Also, keep in mind that you are the client and can select any title insurance firm that best suits your requirements.
If you are in a scenario that requires you to use your title insurance policy, follow these steps for the best results:
Title insurance is not a legal requirement in Canada. However, your mortgage lender may require you to purchase title insurance to obtain a mortgage with them. Title insurance also comes with a host of benefits, including:
In Ontario, all insurance companies are licensed and overseen by the Financial Services Commission of Ontario (FSCO). Most mortgage lenders will require homebuyers to purchase lender's title insurance.
Although buyer's title insurance is not mandatory in Ontario, real estate lawyers are required to advise their clients of the policy as an option to purchase.
The Autorité des Marchés Financiers (AMF) regulates the financial industry in Quebec. While owner's title insurance is not mandatory in Quebec, most lenders will require lender's title insurance to protect themselves.
The BC Financial Services Authority (BCFSA) oversees the province's financial system. Similar to Ontario and Quebec, most mortgage lenders will require the purchase of lender's title insurance.
However, unlike Ontario, lawyers in BC are not mandated to advise clients on buyer's title insurance.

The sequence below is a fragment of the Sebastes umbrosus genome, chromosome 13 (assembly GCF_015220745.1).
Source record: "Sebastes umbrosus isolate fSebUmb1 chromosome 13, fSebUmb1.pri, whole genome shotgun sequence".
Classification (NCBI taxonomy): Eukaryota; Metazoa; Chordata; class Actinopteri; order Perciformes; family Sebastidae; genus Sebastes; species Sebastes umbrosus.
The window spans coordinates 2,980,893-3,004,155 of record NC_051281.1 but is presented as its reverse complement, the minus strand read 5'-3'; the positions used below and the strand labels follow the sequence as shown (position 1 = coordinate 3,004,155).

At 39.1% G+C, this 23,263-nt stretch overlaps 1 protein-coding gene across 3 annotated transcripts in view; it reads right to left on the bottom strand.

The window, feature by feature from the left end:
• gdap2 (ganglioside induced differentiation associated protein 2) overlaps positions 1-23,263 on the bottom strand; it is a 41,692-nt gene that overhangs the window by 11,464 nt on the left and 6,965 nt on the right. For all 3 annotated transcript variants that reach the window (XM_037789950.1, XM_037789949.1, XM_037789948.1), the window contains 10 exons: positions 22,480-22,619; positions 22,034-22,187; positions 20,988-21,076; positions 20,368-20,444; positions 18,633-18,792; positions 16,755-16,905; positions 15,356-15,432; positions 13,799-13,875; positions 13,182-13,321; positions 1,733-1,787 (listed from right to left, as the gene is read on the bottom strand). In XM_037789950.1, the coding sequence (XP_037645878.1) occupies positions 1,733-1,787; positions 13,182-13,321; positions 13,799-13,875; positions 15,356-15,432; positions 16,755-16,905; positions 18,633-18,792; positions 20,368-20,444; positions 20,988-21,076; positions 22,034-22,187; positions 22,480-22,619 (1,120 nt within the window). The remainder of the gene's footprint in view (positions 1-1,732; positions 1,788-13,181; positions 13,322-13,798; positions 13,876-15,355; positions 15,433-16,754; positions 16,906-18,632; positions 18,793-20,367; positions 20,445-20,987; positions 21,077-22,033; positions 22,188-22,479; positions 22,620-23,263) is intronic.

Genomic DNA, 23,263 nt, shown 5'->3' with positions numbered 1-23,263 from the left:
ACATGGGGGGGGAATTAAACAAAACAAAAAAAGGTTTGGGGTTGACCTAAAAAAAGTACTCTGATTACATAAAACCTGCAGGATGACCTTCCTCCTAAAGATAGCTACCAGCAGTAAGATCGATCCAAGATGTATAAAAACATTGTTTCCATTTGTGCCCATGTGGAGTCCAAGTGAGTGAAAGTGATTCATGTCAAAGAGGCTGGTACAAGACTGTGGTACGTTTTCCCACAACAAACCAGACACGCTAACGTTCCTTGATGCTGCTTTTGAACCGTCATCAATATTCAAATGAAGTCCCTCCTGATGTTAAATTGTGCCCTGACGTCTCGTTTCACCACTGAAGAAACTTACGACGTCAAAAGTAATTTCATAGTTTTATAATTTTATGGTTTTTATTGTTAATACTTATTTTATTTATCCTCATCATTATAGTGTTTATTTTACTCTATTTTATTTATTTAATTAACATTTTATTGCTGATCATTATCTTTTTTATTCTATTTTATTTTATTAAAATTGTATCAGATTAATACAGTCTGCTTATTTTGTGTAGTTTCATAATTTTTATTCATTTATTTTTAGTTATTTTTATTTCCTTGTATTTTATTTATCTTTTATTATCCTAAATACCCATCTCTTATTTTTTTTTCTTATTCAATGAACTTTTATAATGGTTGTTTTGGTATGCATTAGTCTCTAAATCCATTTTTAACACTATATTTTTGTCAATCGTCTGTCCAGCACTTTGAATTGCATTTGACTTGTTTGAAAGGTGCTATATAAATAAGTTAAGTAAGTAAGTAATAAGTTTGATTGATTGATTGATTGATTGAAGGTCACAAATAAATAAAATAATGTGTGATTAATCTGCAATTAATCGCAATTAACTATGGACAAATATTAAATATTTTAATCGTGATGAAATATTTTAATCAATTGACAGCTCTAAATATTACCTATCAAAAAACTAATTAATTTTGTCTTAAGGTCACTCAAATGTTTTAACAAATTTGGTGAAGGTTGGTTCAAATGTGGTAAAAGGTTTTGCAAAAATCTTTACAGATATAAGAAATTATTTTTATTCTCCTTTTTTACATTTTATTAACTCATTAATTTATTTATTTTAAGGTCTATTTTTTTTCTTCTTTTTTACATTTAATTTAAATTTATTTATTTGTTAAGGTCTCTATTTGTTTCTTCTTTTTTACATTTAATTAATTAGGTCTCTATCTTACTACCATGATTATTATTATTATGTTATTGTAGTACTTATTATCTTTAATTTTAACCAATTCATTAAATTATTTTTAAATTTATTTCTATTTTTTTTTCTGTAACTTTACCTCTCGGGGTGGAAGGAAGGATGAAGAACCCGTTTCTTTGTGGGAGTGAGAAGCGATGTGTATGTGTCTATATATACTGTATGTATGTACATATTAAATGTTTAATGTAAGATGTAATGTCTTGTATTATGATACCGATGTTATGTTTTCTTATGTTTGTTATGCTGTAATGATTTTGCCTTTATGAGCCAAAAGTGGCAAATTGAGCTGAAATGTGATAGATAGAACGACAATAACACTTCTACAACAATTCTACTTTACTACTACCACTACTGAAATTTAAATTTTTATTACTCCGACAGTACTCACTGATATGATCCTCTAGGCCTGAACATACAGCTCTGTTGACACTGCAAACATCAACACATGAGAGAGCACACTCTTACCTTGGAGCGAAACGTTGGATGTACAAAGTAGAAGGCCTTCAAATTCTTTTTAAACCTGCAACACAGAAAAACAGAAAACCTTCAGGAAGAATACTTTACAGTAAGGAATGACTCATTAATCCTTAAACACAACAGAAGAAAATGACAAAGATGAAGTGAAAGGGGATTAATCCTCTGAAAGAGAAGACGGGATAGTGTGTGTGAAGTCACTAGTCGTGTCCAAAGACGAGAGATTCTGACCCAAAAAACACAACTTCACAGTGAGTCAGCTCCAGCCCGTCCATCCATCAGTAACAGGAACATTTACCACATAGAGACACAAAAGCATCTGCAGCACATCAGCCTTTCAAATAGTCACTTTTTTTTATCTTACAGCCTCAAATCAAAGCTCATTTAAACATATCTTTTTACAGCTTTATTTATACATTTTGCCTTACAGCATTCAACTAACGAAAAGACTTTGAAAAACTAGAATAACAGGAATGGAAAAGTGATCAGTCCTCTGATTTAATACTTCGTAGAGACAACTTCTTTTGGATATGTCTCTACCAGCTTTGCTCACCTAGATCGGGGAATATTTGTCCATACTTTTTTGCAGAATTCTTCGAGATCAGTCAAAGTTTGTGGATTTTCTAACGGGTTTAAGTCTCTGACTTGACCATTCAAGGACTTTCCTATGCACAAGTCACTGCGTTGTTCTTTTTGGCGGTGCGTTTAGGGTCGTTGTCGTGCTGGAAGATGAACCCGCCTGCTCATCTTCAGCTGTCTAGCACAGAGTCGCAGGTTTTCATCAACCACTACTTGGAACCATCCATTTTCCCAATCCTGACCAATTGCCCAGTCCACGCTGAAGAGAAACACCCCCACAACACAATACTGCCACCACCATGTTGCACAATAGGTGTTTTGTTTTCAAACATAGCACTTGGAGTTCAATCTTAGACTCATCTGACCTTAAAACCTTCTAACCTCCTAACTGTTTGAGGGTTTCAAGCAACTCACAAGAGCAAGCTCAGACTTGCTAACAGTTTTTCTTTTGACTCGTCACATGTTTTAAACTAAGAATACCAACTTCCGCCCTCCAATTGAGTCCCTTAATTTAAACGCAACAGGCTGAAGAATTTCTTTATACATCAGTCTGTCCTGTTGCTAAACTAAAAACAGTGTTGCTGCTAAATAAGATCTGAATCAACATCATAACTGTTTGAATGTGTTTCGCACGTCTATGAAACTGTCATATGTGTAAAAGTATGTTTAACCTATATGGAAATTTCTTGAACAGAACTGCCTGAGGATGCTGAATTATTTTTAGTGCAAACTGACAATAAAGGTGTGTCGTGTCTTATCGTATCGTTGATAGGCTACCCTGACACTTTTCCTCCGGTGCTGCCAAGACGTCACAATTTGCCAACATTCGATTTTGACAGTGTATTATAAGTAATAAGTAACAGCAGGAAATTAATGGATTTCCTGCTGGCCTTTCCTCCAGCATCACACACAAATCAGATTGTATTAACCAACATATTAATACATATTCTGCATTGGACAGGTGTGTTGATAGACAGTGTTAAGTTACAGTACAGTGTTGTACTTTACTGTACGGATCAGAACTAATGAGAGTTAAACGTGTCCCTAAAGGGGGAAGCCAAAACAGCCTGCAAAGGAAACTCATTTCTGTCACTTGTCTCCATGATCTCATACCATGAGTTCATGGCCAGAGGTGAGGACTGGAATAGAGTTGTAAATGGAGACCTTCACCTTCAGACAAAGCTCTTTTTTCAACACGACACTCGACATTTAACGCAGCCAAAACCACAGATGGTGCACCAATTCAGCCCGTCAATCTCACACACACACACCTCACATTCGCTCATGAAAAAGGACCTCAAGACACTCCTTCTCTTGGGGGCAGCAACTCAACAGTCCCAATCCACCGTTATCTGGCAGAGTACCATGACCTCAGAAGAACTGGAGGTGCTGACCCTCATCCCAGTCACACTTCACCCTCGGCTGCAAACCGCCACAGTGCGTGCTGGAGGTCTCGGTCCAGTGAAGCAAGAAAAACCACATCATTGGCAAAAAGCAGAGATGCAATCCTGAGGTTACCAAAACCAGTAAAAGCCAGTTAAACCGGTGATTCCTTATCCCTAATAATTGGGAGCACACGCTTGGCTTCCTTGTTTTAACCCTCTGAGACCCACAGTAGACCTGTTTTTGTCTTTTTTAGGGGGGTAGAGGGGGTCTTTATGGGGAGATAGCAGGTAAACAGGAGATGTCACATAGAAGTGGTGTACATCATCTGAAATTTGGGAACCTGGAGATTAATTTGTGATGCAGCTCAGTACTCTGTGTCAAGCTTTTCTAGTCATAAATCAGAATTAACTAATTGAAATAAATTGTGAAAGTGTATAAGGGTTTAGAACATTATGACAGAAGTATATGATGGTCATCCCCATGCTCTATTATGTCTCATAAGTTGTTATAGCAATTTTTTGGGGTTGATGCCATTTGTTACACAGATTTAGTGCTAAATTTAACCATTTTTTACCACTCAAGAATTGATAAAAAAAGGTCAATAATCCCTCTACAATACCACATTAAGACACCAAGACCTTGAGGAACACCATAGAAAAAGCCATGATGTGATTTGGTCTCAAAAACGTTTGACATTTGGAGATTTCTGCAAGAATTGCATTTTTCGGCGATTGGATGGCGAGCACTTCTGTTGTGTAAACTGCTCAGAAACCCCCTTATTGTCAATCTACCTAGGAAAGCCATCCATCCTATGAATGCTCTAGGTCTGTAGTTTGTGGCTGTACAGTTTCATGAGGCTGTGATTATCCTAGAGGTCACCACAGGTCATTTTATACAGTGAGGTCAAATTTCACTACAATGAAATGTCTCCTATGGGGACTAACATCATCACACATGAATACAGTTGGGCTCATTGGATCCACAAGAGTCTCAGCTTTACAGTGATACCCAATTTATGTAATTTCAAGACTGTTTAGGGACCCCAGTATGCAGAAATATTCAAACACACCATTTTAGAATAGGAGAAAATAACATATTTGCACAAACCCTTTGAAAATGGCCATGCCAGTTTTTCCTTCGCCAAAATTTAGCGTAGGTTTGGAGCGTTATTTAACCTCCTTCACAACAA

The Alberta Superintendent of Insurance regulates the insurance sector. While your lender may require title insurance in Alberta, the province does not mandate it.
Additionally, lawyers are not required to discuss buyer's title insurance options with clients. As a result, many Alberta homeowners are unaware of the options available to them.
When do you usually purchase residential title insurance?
You'll most likely need to buy residential lender's title insurance when you acquire your house. However, you can purchase buyer's title insurance at any time after the closing. It's worth noting that title insurance for existing homeowners is somewhat different from the type taken out when purchasing a home.
How much does title insurance cost?
Title insurance for individual residences varies in price based on the value of your property and the title insurance company you choose. However, the one-time payment typically costs between $200-$500.
How long does the coverage last?
Residential title insurance covers you while you own the property. Additionally, most policies extend coverage to your heirs, spouse, or children if they inherit the house under certain conditions.
Where to purchase title insurance?
You can buy title insurance from one of the major Canadian title insurance companies listed above. Additionally, you can work with a lawyer or insurance broker.